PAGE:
When it comes to building trust, in business or in baseball, it’s arguably the most critical component of a team’s success. In my years of experience as a sports broadcaster, trust has consistently been the make-it-or-break-it element on the diamond. As a motivational speaker, it’s a topic my audiences always want to explore in more detail. Baseball teaches so many lessons about trust it isn’t just fun to find parallels to the corporate boardroom, it’s also incredibly rewarding.
Rounding the Bases is my podcast about leadership and culture with a baseball twist. One recent interview brought a Major League discussion about America’s pastime and the impact of the pandemic on building trust. My guest was a media legend in the making and also someone I’m fortunate enough to count among my friends.
He’s someone who – like me – aspired to become a sports broadcaster, and has also been lucky enough to make that dream his reality. In the world of sports media, he’s nothing short of a trailblazer, even if he wouldn’t tell you so himself. He has claims to fame on both ESPN and NBC, though is best known as the voice of the Chicago White Sox. I’m joined in the virtual studio by the exuberant, quick witted Jason Benetti, the kid from the Southside who grew up to become a broadcast star in more ways than one.
SINGLE: The Color of Trust
Building trust in the world of sports announcing is just as important as building trust in business. During the pandemic, the advantage Jason had from fostering relationships with players was lost, along with his ability to connect and understand people on a human level. Analytics have a place and add value in their own way, but without any deeper conversation, the information being reported was all the same. He reflected, “In a world that needs colors and hues and shading, we had none of that. We were all stick figures. And that killed me.”
DOUBLE: Curiosity Wins
Some reporting is in pursuit of a headline, but Jason’s reporting is in genuine pursuit of the why. He brings a singular motive to his work, which is curiosity. In his experience, that also happens to be the very thing that matters most when building trust, in business or in baseball. While reading Judd Apatow’s book “Sick in the Head,” Jason noticed some interesting parallels between how he and the famed movie maker honed their skillsets. Both sought out the greats in their respective fields, and asked questions about how they became that way. The genuine interest is what led to a relationship, not the need for an answer.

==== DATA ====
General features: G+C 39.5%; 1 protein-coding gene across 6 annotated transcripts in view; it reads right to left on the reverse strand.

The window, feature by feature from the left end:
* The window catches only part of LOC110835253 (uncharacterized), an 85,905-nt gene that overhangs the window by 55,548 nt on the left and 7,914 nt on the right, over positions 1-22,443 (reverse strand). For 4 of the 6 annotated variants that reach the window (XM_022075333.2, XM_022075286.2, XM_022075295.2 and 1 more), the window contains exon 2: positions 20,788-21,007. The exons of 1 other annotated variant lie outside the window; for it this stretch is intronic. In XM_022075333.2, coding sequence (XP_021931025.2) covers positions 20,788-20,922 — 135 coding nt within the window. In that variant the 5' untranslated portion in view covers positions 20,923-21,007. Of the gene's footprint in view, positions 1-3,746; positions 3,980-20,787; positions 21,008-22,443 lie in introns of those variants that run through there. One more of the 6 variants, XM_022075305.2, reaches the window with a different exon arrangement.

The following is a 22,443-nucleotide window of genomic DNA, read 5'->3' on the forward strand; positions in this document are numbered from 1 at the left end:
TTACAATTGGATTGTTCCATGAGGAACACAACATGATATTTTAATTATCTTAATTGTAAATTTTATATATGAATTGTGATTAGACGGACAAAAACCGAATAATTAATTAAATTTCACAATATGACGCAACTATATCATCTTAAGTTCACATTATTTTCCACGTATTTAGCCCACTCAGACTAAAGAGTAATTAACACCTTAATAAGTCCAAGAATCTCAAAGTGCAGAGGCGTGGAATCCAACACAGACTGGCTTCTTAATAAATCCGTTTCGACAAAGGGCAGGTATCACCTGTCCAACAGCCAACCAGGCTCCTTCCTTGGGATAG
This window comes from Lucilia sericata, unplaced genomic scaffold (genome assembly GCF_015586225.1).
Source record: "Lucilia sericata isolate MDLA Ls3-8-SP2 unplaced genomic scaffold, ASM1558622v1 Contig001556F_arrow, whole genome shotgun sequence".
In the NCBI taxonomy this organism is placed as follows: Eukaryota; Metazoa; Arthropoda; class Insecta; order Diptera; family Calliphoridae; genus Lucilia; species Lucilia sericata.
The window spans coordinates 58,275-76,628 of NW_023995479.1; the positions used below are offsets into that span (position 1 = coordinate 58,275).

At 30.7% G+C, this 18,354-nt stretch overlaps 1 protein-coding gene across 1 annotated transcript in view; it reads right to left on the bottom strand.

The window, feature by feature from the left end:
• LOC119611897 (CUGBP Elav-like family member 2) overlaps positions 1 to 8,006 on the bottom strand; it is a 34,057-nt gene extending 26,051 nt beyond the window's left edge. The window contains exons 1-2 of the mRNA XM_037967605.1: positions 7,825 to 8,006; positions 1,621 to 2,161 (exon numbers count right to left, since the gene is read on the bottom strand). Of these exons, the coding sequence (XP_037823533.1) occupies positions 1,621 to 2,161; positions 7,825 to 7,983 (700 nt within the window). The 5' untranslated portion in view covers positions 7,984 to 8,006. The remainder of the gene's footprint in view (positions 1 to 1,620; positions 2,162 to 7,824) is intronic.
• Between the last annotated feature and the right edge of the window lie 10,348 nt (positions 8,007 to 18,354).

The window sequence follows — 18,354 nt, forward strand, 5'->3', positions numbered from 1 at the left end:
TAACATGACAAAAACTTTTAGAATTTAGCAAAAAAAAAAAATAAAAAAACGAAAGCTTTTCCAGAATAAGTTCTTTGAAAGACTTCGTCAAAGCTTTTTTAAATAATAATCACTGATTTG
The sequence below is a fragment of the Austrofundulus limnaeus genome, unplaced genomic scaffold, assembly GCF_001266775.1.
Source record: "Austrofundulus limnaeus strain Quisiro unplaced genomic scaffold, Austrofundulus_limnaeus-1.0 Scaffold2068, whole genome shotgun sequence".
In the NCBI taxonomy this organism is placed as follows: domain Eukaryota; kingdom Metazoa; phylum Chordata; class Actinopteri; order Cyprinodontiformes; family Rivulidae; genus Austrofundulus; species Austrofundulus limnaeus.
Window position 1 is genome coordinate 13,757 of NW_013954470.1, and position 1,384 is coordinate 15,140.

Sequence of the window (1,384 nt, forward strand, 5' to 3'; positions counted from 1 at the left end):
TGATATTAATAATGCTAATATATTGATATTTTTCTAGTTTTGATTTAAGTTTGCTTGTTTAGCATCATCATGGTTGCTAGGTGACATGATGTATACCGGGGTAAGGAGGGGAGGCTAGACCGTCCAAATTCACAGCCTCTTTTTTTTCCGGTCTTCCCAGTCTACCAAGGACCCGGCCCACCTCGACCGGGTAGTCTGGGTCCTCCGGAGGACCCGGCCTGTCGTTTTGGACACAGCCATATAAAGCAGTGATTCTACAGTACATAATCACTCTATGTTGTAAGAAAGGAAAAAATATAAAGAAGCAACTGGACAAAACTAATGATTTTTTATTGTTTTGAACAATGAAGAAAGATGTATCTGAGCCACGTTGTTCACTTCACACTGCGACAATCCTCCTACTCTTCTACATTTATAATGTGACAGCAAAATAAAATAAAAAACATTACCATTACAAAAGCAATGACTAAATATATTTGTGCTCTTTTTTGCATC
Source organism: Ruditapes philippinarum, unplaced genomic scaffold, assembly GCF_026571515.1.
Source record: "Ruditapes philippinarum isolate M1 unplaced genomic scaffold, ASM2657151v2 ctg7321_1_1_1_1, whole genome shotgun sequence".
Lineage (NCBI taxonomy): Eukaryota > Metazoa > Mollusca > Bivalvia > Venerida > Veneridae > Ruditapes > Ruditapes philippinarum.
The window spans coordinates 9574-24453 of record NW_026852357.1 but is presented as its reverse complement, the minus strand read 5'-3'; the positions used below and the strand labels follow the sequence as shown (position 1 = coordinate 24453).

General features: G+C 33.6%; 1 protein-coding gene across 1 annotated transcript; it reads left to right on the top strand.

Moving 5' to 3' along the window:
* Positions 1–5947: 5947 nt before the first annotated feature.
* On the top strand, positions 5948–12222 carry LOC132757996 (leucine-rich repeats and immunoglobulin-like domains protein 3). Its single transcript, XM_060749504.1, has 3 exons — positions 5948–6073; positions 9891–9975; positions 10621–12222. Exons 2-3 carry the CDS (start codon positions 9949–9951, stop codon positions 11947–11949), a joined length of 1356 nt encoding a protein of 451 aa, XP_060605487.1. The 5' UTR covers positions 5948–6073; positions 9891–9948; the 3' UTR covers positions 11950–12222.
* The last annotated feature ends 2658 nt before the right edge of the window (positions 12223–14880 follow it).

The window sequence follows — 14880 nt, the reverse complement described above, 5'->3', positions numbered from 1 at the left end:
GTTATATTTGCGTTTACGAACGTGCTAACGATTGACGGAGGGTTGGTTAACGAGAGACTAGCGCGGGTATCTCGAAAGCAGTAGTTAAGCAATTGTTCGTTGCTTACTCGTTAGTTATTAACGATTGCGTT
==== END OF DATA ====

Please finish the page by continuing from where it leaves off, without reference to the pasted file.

TRIPLE: The Gift of Gravity
With great power comes great responsibility, and that is the charge of being a sports broadcaster. It’s a dream job for many, yes, but there is a certain gravity to the role as well. Every game is an opportunity to influence someone’s perception of the sport or even inspire the pursuit of something new. Without realizing it, his broadcast could be changing someone’s day, or even their life. “It’s phenomenally interesting to me,” Jason said, and a job he doesn’t take lightly.
HOME RUN: Building Trust In Your Abilities
Jason’s perspective on his career has always been influenced by a very simple principle. Make your work so good that they can’t say no. People will want to reject you, often for reasons that are entirely superficial, but if you’re really good at what you do, you’ll get hired to do it. No matter what. It’s an important lesson that can be applied to any profession, really. And if you can add value in a way that other people can’t, no matter your circumstances, you will stand out in the best kind of way.
Learn more about Building Trust in Business from Joel
Book Joel Goldberg for your next corporate event. He draws on over 25 years of experience as a sports broadcaster. In addition, he also brings unique perspectives and lessons learned from some of the world’s most successful sports organizations. Whatever your profession, Joel is the keynote speaker who can help your team achieve a championship state of mind.